2001-Wed Jul 18 03:07:06 EDT 2018
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A. There are two parts to your question — and two parts to my answer. One part is medicine, and one part is business. I’ll start with the medicine.
A “spay” may be common, but it is major abdominal surgery. Doing a spay as a “no-frills” procedure to help reduce the populations of unwanted pets may make sense as “herd” medicine — but depending on how it's done it can be riskier and more painful for an individual animal. Making something potentially riskier and more painful for your pet just doesn’t feel right to your veterinarian, and can you blame him?
Modern surgical protocols — the “good medicine” your veterinarian is talking about — may include a presurgical blood screen to make sure the internal organs can safely metabolize the anesthetics, an IV catheter to give warm fluids and provide a path if emergency drugs are needed, injectable and inhalation anesthetics that are the newest and safest options, and monitoring of anesthesia that’s wide and deep (pulse, respiration, blood pressure, tidal CO2, capillary refill) by a dedicated anesthesia tech. These protocols also require keeping the animal on a heated pad with pain medications before, during and after the procedure. Pain medications aren’t just about kindness, by the way: The stress produced by pain slows the healing process.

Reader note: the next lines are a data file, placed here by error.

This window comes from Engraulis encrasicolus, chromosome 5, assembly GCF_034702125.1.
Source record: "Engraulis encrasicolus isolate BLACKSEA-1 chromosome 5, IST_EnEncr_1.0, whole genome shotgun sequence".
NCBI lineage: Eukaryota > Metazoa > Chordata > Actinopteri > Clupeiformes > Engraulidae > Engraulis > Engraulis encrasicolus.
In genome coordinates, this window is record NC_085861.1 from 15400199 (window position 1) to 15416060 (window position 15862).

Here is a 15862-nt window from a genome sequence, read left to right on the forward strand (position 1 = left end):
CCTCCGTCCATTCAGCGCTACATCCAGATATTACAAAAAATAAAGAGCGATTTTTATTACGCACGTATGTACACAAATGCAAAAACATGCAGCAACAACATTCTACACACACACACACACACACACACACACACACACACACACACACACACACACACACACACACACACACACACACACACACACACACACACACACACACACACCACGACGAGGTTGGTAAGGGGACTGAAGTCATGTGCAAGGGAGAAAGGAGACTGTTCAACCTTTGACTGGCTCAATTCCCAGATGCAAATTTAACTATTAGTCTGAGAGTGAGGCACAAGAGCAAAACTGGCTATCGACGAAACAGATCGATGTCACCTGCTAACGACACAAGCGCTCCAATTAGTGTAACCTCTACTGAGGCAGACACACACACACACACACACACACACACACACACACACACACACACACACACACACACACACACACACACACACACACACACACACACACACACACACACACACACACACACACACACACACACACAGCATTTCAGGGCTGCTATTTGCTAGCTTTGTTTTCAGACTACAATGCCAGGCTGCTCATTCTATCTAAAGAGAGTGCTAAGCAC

Now I suppose it’s possible to offer all this at the rock-bottom cost many people expect to pay for a spay, but it’s not possible for your veterinarian to do so routinely without losing money. And here’s where the business part of my answer comes in.
Your veterinarian lives in the same world you do and is well aware of what it costs to make mortgage or rent payments, keep clothes on the children, keep the car repaired and, yes, take care of pets, because we vets all have them, too. Those veterinarians who own practices — and a lot of younger ones can’t (burdened by educational debt) — are dealing with the same costs all businesses have: employee salaries and benefits, insurance, taxes, loans on the property and equipment, inventory and much more.
Almost all clients want the most modern care for their pets, and they want it at 1970s prices. That just can't happen. And though every veterinarian I have ever known donates more in goods and services than most pet owners can possibly imagine, that can’t be the way to do business every day. If it is, there won’t be a business for long.
Do I believe veterinarians should perform spays for less than they cost to do because it’s “the right thing to do”? No, I don’t, and that’s coming from a person whose own accountant sometimes begs me to give a little less to charity. I believe it’s up to each veterinarian — each person, actually — to choose how much and when to give. It’s not my decision to make for another person, nor is it yours.
Low-cost, free and even “pay to spay” programs exist throughout the nation, many of them supported by the volunteer work of veterinarians. Though I support your veterinarian for the decisions he is making, I also support you in finding such a program if you honestly cannot afford to use your own veterinarian to spay your pet.
What I do not encourage you to do, however, is switch vets over this matter. You may disagree with your veterinarian on this issue, but by insisting on the best care he can provide your pet, he has shown himself to be a strong advocate for your pet’s health.
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